“We started using the Comfort Zone a few months ago for two of our dogs: Trixie, a Giant Schnauzer with mild thunderstorm phobia; and Lucas, a Lab/Pit Bull mix, with severe thunderstorm phobia and mild separation anxiety. In less than a week, Trixie and Lucas were much calmer.
In addition, all of the other things we were using to try to modify Lucas’ behavior began to work! We were already giving him herbs for anxiety, vitamin supplements, acupuncture, massage, and more. Even with all that, his storm-related and separation anxiety was causing grand mal seizures.
Today, Lucas is doing great. He hasn’t had a seizure in two months. He has learned how to play ball and play with our other dogs, is relaxed when we leave home, and even tolerated a recent thunderstorm with very little anxiety. We are very pleased with Comfort Zone.”
The Pawsative Connection
“I have two clients who have used the Comfort Zone with great results. One has a bitch in false pregnancy, who started having aggression issues. The owner put the DAP unit at the gate she uses to divide the dogs, and reports that they no longer display any barrier aggression.
The other client has a dog who would drool in excess while crated. About two weeks after she started using the Comfort Zone, the dog stopped drooling when crated.”
-Cheri Spaulding, Rock Nest Kennels
St. Johnsbury Center, Vermont
Lest you get your hopes up that the Holy Grail of dog behavior modification has been discovered, please note that it doesn’t appear to work for all dogs and behaviors.
Like my own personal experience with Katie’s incessant herding dog behavior, a number of owners and trainers also reported a disappointing lack of behavior change after introducing the Comfort Zone. Here are some of their comments:
“I tried using DAP in the house to see if it might help the foster dogs coming in, and perhaps ease the resident dogs’ stress and adjustment that always accompanies a new dog in the house. I did not observe any effect on behavior, and did not purchase any more after the second refill.”
“I tried Comfort Zone for both a mildly whiny dog during separation and for a hyperkinetic dog and saw no effect whatsoever. I was disappointed, because the comments I had read on some training lists were so positive. My conclusion was that it had no measurable effects. Possibly my test dogs ages (seven and up) may have been a factor.
Classic Academy of Canine Learning Cleveland, Ohio
(Author’s note: Tucker, our Cattle Dog mix whose thunder phobia has eased significantly, is nine years old.)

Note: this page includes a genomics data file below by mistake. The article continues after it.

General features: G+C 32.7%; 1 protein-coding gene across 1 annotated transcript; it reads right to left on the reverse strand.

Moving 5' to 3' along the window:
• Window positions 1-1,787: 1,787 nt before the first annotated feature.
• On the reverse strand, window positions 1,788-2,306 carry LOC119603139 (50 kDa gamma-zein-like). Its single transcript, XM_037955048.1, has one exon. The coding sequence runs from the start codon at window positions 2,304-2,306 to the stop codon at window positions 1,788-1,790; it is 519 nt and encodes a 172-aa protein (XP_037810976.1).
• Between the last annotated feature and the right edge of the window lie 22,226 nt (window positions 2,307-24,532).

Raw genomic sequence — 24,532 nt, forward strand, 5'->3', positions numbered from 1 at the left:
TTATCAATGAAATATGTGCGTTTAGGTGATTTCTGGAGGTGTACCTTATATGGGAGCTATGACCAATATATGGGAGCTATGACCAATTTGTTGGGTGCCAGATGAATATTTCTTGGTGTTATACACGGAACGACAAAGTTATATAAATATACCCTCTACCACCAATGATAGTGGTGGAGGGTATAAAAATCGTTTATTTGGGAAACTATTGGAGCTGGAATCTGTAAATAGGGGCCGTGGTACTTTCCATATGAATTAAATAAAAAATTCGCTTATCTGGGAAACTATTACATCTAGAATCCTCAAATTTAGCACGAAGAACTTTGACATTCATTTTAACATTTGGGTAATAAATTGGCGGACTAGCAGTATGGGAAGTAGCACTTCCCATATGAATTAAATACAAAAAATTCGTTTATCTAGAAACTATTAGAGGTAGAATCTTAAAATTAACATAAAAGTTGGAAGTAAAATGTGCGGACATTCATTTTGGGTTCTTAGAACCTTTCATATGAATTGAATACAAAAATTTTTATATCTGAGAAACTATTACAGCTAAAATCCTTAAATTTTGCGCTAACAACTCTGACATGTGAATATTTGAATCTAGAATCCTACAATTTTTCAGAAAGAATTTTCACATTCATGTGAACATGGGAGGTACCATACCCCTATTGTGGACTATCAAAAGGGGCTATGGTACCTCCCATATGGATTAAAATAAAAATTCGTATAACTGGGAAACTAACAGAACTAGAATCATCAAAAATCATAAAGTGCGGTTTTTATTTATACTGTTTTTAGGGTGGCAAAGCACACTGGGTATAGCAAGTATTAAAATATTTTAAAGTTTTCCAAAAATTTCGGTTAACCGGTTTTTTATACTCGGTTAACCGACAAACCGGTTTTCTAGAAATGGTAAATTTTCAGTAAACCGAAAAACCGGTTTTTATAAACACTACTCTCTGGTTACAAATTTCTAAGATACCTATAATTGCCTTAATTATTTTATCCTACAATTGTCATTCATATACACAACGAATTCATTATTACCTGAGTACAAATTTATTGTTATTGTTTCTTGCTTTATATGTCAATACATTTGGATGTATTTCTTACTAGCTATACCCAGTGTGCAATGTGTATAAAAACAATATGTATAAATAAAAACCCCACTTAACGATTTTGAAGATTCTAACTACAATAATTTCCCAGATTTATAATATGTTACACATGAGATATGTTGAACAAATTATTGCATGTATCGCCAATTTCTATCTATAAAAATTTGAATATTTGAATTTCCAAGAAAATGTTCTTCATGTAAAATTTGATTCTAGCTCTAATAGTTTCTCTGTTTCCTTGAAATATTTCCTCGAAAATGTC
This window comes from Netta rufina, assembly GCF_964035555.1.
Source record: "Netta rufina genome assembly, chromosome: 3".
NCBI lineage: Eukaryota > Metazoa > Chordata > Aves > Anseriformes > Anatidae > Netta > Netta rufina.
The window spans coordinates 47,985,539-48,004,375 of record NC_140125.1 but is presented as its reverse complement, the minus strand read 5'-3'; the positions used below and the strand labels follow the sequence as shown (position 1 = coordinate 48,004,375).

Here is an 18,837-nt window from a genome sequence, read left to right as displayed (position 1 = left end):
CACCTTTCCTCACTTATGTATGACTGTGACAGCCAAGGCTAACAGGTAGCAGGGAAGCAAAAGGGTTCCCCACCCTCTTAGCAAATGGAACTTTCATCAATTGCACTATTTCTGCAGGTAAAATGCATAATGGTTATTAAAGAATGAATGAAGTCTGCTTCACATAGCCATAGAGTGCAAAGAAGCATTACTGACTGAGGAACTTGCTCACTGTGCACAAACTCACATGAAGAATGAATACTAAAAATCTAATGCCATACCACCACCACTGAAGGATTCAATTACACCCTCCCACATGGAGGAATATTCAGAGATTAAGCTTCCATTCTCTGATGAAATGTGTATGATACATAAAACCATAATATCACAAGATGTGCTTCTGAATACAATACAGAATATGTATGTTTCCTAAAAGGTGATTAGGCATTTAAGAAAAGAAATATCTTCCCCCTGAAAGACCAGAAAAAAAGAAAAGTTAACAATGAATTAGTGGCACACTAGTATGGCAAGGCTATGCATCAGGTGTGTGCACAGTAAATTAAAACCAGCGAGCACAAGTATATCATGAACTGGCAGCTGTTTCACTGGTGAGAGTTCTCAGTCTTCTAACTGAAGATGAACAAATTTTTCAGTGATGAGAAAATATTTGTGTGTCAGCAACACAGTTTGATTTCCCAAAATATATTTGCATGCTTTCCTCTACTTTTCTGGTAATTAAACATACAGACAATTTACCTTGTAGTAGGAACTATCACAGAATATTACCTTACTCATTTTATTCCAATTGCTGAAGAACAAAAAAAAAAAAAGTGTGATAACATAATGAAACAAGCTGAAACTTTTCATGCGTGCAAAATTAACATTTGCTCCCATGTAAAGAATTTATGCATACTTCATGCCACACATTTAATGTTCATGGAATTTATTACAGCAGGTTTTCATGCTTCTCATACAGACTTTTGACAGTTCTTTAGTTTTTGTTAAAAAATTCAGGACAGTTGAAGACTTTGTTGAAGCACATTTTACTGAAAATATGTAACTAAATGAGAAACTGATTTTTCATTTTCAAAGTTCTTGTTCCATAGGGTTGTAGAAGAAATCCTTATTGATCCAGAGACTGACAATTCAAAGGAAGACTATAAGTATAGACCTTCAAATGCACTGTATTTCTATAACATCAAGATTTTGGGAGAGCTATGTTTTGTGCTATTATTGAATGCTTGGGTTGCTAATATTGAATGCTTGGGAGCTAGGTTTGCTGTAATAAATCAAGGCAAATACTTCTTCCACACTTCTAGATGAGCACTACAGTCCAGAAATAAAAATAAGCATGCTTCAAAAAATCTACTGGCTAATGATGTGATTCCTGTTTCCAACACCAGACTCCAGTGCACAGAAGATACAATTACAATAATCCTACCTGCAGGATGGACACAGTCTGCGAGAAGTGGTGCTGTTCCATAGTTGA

“I advised two of my clients to try Comfort Zone. One client has a German Shorthaired Pointer who is very ‘busy,’ always in movement, and doesn’t settle until about 8pm. We tried Comfort Zone on this dog for over a month with no results at all. I was very disappointed. The second dog is a Beagle/Jack Russell mix with severe separation anxiety. We tried Comfort Zone for at least two months and it actually seemed to make the dog worse; greater anxiety and more destruction noticed. Again, disappointed.
Making matters worse?
The trainer quoted above was not the only one who noted a deterioration of a dog’s behavior when exposed to DAP. One of my good friends has a mature yellow Labrador Retriever with an insatiable desire to eat paper, leather, and other inappropriate objects. We eagerly subjected her to Comfort Zone, only to have her pica behavior worsen.
While clearly not a panacea for all dogs, DAP seems to have a positive effect on enough dogs to make it a worthwhile adjunct to a behavior modification program. Of 42 responses to our survey question, 64.3 percent (27) reported positive results; 30.9 percent (13) reported no observable behavior change; and 4.8 percent (2) reported negative results. Not a scientific study, to be sure, but fairly convincing anecdotal evidence.
One has to wonder about the two dogs whose behavior deteriorated in the presence of DAP. Perhaps a negative association with those early nursing pheromones? Who knows? Maybe they had “Mommy Dearest” type puppyhoods!
Also With This Article
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-Pat Miller, CPDT, is WDJ’s Training Editor. She is also past president of the Board of Directors of the Association of Pet Dog Trainers, and the author of The Power of Positive Dog Training, and the just-released book Positive Perspectives: Love Your Dog, Train Your Dog. For more information, see “Resources."